A storm surge is a rise in water level caused by a combination of wind and low atmospheric pressure. It is the most destructive force of a hurricane (an intense cyclone that forms over warm tropical oceans; called a typhoon when it occurs in the western Pacific Ocean and adjacent seas)
When a hurricane is forming over open, warm ocean waters, the wind pushing the water and the low atmospheric pressure in the eye of the hurricane cause the level of the sea to rise, whipping the water into gigantic waves. Because this is happening away from land, the water can escape and move freely away from the building storm. But as the hurricane moves towards land and the depth of the water becomes more shallow, the ever-increasing wall of water does not have a chance to flow away. Instead it is built up around the eye of the hurricane and forms huge waves. These mountainous waves pound against the land and anything in its path—buildings, homes, piers, and people. Storm surges can be more devastating depending upon the strength of the hurricane's winds and the shallowness of the off-shore waters.
A storm surge can also become much more destructive if it occurs during high tide (an increase in water level due to the Moon's gravitational pull on Earth). This is called a storm tide. For example, if a normal high tide for a particular area is three feet and a storm surge occurs at the same time with fifteen-foot waves, a storm tide with eighteen-foot waves is formed. This occurrence makes the storm surge even more devastating.
Atmospheric pressure: The pressure exerted by the atmosphere at Earth's surface due to the weight of the air.
Hurricane: A severe swirling tropical storm with heavy rains and winds exceeding 74 miles (119 kilometers) per hour.
Tide: The periodic variation in the surface level of the oceans, seas, and bays caused by the gravitation attraction of the Moon (and to a lesser extent the Sun).
Storm surges have long been recognized as the most destructive part of a hurricane. Causing drownings and property destruction, this incredible wall of water stops for nothing in its path. As it moves across the land, it picks up and carries with it debris that it finds along the way, such as cars, utility poles, and boats. A hurricane hit Galveston, Texas, in 1900 and killed 6,000. The storm surge from the "Great Galveston Hurricane" formed waves that were twenty-five feet high. In 1970, the Bay of Bengal in Bangladesh suffered through a hurricane that produced a storm surge with thirty-foot-high waves that killed approximately 200,000 people.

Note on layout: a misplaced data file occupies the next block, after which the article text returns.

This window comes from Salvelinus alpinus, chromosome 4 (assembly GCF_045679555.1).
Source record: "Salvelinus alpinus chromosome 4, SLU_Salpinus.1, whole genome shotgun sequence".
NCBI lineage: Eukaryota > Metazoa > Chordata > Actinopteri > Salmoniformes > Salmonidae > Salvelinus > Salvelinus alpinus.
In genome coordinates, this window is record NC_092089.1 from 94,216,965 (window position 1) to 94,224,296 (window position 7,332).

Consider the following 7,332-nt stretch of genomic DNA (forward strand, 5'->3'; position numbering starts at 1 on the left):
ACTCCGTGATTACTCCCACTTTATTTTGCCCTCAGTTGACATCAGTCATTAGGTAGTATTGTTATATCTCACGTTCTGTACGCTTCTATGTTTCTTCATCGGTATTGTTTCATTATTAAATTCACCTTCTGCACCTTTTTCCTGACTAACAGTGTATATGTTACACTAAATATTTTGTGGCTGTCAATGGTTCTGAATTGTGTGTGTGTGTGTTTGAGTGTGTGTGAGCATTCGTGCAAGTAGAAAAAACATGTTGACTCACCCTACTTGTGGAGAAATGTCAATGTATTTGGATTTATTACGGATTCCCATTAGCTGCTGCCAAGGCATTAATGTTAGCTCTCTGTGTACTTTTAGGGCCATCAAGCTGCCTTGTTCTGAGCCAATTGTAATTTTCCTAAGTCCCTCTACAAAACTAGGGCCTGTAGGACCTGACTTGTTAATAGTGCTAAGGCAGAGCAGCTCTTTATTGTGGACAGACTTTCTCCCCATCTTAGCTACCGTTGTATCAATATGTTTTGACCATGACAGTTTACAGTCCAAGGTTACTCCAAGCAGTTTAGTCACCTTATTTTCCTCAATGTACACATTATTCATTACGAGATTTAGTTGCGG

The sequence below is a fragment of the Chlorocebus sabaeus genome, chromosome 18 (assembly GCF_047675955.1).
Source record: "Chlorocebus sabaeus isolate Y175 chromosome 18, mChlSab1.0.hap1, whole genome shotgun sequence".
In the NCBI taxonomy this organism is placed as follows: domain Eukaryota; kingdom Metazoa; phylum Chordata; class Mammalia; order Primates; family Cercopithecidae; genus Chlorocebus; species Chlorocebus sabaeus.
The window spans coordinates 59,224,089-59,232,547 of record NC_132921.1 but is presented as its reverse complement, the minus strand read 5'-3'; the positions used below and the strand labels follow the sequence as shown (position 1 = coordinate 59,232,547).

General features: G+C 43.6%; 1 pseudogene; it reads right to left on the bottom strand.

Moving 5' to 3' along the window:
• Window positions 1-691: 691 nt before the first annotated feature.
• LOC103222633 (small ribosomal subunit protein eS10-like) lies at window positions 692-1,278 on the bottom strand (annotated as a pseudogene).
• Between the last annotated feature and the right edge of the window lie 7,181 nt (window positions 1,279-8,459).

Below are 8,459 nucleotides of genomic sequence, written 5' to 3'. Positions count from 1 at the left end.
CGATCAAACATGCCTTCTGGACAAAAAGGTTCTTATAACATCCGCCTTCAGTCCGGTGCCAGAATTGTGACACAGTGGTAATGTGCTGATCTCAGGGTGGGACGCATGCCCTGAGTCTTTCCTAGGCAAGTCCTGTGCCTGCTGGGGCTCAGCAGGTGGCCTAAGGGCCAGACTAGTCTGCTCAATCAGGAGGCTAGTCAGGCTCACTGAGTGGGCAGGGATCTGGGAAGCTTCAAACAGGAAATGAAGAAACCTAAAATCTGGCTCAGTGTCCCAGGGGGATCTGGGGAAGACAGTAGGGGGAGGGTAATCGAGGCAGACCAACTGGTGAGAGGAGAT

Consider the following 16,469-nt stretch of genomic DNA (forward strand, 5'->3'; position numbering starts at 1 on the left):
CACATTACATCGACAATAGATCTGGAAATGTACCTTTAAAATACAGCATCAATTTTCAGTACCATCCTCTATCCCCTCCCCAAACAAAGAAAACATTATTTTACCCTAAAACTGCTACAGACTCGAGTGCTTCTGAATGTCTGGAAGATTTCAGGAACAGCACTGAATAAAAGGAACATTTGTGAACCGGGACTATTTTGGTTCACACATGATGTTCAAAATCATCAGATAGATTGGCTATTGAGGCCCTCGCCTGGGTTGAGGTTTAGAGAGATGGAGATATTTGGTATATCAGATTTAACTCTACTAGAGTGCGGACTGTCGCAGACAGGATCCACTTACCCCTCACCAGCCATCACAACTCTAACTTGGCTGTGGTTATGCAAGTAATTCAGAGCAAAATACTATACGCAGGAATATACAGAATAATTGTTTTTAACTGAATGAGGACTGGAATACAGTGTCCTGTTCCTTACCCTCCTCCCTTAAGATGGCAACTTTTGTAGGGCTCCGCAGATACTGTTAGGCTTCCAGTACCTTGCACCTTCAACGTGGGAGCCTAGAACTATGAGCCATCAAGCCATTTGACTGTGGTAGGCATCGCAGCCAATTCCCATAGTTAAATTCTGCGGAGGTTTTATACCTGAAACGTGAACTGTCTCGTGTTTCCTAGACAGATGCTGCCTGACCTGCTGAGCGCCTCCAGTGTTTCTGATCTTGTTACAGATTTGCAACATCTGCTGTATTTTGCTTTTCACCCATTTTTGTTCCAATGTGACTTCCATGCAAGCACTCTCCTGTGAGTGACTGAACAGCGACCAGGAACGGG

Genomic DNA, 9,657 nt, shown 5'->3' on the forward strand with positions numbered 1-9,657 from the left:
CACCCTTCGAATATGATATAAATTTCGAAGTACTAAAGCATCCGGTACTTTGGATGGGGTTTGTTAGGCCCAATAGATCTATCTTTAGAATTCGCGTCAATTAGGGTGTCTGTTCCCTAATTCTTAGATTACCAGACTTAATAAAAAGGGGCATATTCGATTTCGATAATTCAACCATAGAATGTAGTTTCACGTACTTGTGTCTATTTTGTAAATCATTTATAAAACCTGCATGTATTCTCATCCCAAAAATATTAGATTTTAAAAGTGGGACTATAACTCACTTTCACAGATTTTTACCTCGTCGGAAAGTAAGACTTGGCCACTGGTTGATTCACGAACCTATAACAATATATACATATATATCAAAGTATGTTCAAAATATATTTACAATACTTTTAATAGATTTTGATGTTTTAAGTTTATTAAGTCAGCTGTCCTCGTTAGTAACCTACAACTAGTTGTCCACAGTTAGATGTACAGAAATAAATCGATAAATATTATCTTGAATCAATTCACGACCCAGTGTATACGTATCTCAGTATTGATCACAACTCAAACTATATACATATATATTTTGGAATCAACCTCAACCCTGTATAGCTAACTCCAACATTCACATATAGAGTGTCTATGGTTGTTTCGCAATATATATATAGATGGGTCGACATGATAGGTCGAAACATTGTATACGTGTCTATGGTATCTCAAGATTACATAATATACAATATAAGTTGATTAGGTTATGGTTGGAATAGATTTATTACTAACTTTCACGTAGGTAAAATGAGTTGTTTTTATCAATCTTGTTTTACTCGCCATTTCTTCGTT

After suffering through such incredible devastation, the city of Galveston completed the building of a seawall four years later. A little over three miles long and seventeen feet above average low tide mark, the Galveston seawall would act as a line of defense by interfering in the progress of the storm surge's attack on the land and by catching some of the destructive debris that it carries along its way. The city of Galveston
also actually raised the level of the city after devoting ten years to the project. The entire city—every church, home, and business—had 14 million cubic yards (10.7 million cubic meters) of sand poured in underneath it. The combination of building a seawall and raising the level of the city helped increase the odds of Galveston successfully surviving a storm surge. The investment in prevention paid off: On August 16, 1915, a hurricane of almost the same force as the 1900 storm hit the city. While the 1915 hurricane was still tragic—about a dozen people lost their lives—the number of deaths was far below the 6,000 in 1900.
[ See also Cyclone and anticyclone ]